Pembroke Castle

The Castle was founded in 1093 when the Normans under Arnulf de Montgomery invaded and built a wooden fortress here.  It was rebuilt in stone in the 13th Century by the then Earl of Pembroke, William Marshall and is famous as the birthplace of Henry VII. Its importance is demonstrated by the fact that Cromwell himself came to lay siege to it in 1648 and afterwards ordered its destruction.  The Castle has been extensively restored: first in the late 19th century by the Antiquarian J R Cobb and then in the late1920s by Sir Ivor Philipps. Pembroke Castle is one of the great visitor attractions of Wales and hosts many events.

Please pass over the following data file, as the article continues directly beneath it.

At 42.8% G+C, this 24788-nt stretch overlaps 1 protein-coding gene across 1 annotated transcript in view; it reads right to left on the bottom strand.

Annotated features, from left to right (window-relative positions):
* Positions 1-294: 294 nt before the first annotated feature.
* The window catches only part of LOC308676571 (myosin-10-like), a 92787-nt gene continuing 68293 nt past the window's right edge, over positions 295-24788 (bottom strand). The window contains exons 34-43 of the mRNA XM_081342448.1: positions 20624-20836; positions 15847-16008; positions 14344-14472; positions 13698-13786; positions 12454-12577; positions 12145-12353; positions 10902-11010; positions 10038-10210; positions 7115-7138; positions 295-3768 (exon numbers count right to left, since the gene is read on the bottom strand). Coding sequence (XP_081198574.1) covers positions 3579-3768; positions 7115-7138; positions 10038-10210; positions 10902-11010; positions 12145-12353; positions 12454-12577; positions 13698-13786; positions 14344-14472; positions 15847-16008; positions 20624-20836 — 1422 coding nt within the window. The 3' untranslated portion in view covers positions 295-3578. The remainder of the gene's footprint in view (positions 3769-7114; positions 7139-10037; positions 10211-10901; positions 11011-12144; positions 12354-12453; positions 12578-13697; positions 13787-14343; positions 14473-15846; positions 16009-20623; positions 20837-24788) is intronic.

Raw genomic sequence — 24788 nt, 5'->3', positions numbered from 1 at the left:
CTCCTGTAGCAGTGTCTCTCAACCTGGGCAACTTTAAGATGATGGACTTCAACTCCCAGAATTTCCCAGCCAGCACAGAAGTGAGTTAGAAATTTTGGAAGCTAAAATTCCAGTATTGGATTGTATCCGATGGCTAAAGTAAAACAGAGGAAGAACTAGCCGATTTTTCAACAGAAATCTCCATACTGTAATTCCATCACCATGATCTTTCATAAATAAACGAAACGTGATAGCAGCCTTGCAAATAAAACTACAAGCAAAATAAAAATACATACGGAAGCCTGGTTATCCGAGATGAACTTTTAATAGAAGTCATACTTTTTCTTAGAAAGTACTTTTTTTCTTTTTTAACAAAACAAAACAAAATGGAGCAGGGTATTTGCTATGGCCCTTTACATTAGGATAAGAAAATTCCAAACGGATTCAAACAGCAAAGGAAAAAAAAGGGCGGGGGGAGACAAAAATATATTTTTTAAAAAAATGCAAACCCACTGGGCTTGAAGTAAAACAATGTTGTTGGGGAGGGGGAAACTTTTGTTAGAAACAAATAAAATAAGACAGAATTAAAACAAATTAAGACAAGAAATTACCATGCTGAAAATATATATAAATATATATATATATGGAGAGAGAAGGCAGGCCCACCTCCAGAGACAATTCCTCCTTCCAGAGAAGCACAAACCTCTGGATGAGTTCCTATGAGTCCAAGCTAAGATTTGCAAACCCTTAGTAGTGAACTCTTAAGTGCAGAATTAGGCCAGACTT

In front of the Castle is sited the Cenotaph. Built in 1924, it was modelled on the London Cenotaph. The carved, wooden seats were placed there by Pembroke Civic Trust to commemorate the birth of Prince Harry in 1985.